uefi EFI files, most commonly referred to as, Extensible Firmware Interface files, are a type of file extension most commonly used for creating an environment in order to boot up the OS. EFI file extensions are usually hidden in the OS in a special EFI system partition and are considered to be UEFI boot loaders. EFI files exist in UEFI file systems and contain data which dictates, how the boot process should occur, or how the booting phases should be executed/initiated. The EFI format was originally developed in the 1990s when the first generation of the Intel HP Itanium systems were being built. It was designed as part of the "Intel Boot Initiative" to tackle server platforms which were large in size; later on, it came to be known as the "Extensible Firmware Interface (EFI)"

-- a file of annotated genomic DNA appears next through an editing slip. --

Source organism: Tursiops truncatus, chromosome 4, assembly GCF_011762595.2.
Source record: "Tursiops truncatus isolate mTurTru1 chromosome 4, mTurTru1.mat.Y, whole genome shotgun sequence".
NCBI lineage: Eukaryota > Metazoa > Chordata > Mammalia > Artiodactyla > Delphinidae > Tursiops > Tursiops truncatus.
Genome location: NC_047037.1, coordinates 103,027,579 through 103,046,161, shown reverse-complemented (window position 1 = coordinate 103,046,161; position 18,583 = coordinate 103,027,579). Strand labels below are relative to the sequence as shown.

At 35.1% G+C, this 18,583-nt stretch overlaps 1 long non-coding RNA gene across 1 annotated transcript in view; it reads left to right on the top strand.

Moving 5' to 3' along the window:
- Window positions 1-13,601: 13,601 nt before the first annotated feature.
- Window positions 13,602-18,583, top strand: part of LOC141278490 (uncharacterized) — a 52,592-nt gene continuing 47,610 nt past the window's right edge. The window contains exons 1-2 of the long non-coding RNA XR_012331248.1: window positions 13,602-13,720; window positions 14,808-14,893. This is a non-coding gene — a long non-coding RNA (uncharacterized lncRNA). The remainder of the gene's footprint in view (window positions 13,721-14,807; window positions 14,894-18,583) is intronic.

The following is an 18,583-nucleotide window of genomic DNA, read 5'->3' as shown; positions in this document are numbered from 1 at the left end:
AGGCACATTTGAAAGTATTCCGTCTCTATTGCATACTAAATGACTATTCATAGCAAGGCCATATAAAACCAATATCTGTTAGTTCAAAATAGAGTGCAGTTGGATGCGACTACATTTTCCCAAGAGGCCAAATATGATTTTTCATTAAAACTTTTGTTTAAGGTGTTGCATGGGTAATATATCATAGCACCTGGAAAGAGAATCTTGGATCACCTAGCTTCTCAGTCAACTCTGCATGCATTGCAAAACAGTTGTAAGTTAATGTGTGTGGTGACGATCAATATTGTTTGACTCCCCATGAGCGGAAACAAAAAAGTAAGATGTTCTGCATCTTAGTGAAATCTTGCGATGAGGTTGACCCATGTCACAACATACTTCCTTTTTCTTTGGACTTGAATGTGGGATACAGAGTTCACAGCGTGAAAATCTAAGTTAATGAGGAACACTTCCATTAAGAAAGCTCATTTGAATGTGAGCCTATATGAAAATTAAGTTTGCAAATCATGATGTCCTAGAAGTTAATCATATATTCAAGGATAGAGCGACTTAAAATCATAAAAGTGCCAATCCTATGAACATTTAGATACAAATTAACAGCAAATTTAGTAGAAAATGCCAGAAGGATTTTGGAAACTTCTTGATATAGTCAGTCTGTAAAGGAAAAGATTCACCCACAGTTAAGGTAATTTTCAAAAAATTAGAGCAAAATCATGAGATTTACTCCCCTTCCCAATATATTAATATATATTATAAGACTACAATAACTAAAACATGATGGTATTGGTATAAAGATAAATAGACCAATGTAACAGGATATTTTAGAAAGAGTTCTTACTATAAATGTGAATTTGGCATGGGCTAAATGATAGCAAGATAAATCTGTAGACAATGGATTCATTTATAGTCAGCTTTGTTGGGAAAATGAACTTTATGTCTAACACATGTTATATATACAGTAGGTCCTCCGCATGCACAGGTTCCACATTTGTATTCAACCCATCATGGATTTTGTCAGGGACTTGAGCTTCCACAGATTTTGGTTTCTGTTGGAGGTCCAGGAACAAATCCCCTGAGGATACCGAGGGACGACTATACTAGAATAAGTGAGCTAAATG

tar The .tar filename was originally designed to be used as a TApe ARchiver to store entire file systems and files as single files on tape storage medium. It was designed by AT&T in 1979. Today, the format more commonly refers to an archive or collation of multiple files into a single file with the .tar filename extension. The format is an open source file archive format commonly associated with the UNIX tar command however other data compression tools are capable of effectively compressing and/or decompressing files saved with the .tar file format. Doing so typically adds the compression filename extension to the archive file for example .tar.bz2.